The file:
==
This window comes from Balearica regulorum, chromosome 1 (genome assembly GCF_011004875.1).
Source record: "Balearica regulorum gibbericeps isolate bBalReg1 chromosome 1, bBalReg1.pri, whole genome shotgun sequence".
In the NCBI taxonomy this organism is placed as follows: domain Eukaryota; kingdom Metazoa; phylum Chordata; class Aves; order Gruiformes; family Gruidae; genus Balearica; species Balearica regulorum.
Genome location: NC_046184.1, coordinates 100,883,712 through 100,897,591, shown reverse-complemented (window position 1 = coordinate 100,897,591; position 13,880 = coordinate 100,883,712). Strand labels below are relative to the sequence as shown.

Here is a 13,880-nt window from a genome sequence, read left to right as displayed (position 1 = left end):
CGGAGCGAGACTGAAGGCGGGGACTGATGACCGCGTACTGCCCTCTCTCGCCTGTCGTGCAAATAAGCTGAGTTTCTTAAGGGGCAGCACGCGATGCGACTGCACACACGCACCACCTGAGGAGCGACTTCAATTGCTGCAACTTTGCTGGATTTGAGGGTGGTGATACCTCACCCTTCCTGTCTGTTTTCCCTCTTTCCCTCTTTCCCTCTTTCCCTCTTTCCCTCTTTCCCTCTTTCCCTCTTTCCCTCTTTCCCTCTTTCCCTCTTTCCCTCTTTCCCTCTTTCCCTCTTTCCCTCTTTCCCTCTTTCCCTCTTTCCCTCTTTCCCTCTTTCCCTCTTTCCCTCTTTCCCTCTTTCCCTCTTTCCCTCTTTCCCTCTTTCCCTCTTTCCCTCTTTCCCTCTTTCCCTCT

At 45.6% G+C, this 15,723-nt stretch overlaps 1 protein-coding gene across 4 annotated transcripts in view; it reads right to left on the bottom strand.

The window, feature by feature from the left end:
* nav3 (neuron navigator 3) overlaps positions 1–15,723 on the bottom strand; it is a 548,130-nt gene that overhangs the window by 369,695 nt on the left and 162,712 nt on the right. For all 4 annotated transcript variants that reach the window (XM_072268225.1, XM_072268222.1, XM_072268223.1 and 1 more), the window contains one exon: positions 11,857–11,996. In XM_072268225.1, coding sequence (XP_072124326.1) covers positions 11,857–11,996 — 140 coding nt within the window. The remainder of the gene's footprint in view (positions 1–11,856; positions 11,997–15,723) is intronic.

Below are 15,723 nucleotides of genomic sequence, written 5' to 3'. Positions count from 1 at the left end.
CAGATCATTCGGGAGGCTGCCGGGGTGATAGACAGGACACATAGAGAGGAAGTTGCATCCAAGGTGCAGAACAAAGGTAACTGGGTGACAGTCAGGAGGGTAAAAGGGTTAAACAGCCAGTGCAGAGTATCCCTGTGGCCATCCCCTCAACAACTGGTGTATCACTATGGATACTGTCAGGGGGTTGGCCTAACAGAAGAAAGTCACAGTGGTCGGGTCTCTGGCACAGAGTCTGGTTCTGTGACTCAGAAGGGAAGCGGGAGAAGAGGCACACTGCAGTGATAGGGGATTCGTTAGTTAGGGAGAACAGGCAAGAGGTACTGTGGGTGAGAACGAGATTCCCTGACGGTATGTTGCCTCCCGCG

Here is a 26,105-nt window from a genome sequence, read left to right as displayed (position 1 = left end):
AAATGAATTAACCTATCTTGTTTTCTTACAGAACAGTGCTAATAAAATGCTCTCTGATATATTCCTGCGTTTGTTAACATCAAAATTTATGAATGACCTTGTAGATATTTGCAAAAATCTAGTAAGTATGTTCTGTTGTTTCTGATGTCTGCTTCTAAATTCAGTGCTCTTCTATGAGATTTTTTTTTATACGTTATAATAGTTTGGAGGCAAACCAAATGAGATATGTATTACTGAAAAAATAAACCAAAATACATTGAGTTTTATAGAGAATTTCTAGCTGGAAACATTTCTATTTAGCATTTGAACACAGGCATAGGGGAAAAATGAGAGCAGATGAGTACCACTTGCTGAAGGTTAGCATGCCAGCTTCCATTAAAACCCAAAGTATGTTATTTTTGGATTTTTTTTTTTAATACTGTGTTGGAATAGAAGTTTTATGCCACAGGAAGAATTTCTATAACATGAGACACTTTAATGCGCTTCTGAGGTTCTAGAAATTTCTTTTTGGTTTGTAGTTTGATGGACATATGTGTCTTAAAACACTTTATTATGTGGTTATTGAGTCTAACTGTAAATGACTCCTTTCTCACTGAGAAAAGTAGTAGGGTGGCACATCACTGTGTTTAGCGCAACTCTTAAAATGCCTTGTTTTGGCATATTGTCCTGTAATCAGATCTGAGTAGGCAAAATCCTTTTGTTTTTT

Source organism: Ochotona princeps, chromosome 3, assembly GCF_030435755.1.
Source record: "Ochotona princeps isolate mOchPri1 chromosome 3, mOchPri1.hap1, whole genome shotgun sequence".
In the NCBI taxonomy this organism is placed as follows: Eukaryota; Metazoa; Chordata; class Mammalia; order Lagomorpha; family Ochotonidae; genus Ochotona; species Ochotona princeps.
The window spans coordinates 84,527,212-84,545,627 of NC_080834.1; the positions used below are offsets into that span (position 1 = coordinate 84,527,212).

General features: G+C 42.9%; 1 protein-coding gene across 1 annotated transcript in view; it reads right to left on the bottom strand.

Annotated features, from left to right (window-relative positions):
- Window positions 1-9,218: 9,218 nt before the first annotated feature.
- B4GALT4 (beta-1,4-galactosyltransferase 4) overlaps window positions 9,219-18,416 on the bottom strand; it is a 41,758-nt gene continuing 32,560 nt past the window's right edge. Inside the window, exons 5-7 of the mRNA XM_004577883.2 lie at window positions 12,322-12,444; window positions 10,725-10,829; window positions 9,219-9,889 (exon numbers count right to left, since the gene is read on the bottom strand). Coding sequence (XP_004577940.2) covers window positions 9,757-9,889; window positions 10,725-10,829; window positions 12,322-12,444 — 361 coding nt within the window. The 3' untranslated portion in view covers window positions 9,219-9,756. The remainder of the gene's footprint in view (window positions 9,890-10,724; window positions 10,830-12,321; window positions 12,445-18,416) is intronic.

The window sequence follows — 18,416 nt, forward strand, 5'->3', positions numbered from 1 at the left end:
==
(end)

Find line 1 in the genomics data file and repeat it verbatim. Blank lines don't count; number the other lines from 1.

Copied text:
This window comes from Balearica regulorum, chromosome 1 (genome assembly GCF_011004875.1).